So you have invested a lot of time and thought into creating your email. However, if your subject line was an afterthought, your open rates will go down. The subject line is the first impression your subscriber will have. This will help you pique his interest enough that you can actually open and read the email. Themes are the most important real estate you have, so use them wisely.
7. Showing too often in inboxes
It’s great to be consistent, but there is such a thing as overcrowding. Try to find a good frequency for your email. People get too many emails every day. If you keep cluttering your inbox, your email may simply be deleted as soon as it appears. Or, worse, get reported as spam. To hit that frequency sweet spot, turn to your analytics and see what days and times the best open rates and clicks are recorded. Adjust your campaign times accordingly.
8. Overlooked Analytics
A wealth of data is available to you in the form of your email analysis. Use the information available before planning your next campaign. Data is a powerful tool for you as it can help you personalize your content so that it is relevant and compelling. From campaign structures and segmentation to content creation and picking times, you can make informed decisions and strategies based on the behavior of your subscribers. Analytics can also help you clean up your list and remove the ones that regularly skipped your email.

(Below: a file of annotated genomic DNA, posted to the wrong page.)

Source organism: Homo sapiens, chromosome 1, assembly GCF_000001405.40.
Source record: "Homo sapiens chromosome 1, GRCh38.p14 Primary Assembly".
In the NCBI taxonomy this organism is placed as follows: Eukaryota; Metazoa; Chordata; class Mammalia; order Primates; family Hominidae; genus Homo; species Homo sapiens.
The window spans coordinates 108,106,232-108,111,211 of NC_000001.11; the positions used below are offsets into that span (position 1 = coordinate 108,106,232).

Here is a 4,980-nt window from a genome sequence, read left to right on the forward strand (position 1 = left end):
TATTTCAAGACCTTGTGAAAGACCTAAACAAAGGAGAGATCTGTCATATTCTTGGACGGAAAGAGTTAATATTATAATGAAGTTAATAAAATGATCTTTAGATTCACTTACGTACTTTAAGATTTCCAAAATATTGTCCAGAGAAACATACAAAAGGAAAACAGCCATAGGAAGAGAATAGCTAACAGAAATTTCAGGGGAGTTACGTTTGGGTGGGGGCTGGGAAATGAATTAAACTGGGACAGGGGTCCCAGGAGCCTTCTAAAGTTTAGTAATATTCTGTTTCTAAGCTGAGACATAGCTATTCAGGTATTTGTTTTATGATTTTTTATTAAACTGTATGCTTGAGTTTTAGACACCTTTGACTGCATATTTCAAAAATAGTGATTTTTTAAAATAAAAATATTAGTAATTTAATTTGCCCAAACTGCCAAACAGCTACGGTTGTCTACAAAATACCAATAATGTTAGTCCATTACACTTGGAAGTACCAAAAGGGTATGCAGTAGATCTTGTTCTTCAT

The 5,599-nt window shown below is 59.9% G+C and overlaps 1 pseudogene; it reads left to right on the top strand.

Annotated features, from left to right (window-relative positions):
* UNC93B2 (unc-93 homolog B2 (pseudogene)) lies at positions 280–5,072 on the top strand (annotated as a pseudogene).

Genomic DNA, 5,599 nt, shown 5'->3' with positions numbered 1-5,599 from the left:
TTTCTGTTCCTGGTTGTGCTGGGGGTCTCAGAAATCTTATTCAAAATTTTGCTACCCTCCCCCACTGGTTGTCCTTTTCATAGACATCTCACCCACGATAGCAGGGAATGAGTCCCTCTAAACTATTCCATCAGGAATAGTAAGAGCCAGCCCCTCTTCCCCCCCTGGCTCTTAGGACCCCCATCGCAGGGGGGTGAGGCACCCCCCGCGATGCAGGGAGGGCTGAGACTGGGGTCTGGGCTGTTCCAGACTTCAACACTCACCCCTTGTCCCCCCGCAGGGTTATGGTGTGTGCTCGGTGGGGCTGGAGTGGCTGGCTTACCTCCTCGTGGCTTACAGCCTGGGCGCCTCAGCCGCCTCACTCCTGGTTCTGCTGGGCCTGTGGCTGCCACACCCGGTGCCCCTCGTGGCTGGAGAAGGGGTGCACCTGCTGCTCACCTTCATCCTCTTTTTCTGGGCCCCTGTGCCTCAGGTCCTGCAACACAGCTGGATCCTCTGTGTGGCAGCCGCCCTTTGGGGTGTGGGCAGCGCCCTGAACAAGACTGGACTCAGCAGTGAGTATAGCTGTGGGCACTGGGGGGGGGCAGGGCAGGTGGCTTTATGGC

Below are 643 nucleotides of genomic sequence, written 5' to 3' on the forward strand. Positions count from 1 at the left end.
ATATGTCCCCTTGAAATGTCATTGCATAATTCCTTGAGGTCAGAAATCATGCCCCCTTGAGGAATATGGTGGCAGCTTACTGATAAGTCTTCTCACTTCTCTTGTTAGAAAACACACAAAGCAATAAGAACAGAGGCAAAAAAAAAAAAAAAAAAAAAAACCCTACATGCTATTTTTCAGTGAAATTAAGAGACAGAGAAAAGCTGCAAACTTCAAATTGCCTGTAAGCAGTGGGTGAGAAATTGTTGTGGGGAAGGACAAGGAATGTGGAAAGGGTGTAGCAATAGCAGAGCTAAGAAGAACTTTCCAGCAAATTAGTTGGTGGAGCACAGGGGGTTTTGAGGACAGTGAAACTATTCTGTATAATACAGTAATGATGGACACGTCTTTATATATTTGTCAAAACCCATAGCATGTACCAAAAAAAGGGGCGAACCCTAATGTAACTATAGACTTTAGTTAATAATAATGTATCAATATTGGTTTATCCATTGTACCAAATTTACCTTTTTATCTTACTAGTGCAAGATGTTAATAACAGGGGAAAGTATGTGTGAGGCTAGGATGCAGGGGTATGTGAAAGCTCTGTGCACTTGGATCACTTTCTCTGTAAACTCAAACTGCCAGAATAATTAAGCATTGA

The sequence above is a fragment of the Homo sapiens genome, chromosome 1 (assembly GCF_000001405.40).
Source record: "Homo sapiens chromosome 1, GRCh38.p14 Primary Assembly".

9. Subscribing to a painful process
Do you really need to know everything you ask a potential subscriber about? Some of the most effective subscription boxes are those that simply ask for a name and email address. It’s okay to add a few extra fields to personalize campaigns, but don’t overdo it. Also, make sure that your subscription option is clearly visible and accessible on all of your marketing channels.
It’s easy to become an email marketing fool, but it’s easier not to! Test different strategies and approaches to make sure you reach your subscribers. And use smart tools to get your email out into the world easily – while keeping it engaging, refreshing, and most importantly, effective.